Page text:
Erasure

by John Quiggin on June 12, 2020

As statues of slavers are pulled down around the world*, we are getting the usual stuff from the political right about rewriting history and so on. This is obviously silly. Less than twenty years ago, the same people were thrilled by (misleadingly edited) images of US forces pulling down a statue of Saddam Hussein. A bit before that, Lenin and Stalin had their turn.

Wondering about other cases, I looked at Wikipedia to find out about memorials to the personification of treachery against the United States, Benedict Arnold, who won a number of military victories for the American side in the Revolutionary War, before changing sides. It turns out that there are a couple, but he is never mentioned by name and, in one case, is represented by an empty niche. As Wikipedia observes, this is a striking instance of the practice of damnatio memoriae.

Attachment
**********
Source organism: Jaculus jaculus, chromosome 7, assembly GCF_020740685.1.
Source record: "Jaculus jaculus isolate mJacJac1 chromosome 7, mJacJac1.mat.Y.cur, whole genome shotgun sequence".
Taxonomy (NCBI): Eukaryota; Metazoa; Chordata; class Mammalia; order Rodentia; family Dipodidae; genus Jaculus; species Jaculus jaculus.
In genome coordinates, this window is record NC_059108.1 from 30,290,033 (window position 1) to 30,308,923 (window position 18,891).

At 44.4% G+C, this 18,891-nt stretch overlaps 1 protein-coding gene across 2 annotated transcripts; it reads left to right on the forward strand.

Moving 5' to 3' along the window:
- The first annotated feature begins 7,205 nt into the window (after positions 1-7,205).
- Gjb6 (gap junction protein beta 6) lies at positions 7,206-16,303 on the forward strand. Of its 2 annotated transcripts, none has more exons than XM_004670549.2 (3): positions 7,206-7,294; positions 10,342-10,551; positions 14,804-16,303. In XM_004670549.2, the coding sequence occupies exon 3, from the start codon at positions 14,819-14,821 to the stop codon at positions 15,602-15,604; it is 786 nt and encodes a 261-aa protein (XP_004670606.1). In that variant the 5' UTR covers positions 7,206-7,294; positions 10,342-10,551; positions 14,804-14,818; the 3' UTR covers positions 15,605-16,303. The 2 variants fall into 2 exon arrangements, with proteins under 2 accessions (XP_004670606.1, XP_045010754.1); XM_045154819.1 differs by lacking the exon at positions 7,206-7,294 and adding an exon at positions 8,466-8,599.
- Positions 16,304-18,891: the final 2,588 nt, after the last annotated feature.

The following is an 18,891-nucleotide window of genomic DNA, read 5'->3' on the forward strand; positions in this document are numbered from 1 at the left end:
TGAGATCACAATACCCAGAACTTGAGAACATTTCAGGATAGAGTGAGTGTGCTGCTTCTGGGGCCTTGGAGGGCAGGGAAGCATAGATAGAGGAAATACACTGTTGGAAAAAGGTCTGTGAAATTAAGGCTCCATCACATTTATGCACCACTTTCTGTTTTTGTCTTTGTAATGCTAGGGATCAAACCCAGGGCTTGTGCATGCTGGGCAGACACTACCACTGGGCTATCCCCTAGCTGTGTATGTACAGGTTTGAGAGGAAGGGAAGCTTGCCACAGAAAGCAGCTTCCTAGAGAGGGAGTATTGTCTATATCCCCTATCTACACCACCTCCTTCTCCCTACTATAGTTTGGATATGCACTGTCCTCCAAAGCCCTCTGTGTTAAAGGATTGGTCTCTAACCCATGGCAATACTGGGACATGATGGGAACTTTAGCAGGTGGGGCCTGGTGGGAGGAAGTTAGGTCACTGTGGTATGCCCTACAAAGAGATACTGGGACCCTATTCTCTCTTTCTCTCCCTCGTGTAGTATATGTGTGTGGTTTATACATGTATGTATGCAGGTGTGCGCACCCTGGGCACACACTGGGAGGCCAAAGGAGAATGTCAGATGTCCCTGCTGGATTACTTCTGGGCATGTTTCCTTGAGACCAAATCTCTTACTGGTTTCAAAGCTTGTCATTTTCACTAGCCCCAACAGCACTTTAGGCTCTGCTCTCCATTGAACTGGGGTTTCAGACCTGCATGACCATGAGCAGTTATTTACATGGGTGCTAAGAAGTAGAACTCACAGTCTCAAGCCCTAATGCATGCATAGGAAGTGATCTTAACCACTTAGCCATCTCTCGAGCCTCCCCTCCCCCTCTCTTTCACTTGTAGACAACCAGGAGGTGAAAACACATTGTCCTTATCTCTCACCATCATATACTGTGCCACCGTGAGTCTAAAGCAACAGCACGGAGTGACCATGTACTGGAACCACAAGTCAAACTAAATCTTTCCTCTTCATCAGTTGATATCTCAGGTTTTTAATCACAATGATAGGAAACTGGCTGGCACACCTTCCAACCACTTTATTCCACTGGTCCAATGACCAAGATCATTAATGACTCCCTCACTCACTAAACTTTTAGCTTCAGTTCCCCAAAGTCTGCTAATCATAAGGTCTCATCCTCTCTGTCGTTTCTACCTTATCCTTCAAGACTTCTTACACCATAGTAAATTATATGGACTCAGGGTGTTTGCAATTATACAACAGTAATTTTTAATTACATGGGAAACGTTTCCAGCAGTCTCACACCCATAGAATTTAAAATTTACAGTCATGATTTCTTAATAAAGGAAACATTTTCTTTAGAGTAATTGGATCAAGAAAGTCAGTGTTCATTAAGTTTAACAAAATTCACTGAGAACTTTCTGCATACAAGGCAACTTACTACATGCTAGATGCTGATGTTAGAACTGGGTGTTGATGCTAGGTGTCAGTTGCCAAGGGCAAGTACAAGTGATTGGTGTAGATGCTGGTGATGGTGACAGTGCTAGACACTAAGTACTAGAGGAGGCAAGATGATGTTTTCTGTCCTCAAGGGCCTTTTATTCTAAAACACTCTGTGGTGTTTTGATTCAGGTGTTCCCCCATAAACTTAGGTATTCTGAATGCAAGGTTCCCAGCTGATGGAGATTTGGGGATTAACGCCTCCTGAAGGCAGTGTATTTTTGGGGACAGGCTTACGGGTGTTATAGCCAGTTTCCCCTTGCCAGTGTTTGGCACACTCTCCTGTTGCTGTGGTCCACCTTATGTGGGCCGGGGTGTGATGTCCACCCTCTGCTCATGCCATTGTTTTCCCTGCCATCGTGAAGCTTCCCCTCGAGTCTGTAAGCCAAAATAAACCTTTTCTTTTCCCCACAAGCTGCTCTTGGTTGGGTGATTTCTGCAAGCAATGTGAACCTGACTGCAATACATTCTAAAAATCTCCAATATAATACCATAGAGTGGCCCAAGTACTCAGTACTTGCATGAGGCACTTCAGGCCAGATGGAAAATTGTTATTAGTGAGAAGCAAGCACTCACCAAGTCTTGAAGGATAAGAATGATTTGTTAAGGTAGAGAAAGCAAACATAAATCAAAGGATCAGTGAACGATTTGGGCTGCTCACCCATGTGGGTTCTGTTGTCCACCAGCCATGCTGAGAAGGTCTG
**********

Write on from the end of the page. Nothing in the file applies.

On one view, the idea here is to erase all memory of those whose memorials are destroyed. But this doesn’t happen, at least not reliably. With the exception of Washington, Arnold is probably the only Revolutionary War general most Americans could name. And the effect of the latest protests has to bring attention to the evil acts of men who had long been forgotten.

Thinking more about the example of Arnold, one way to deal with monuments of this kind is to remove the status, but leave the plinth and the original inscription, along with an updated version explaining the history.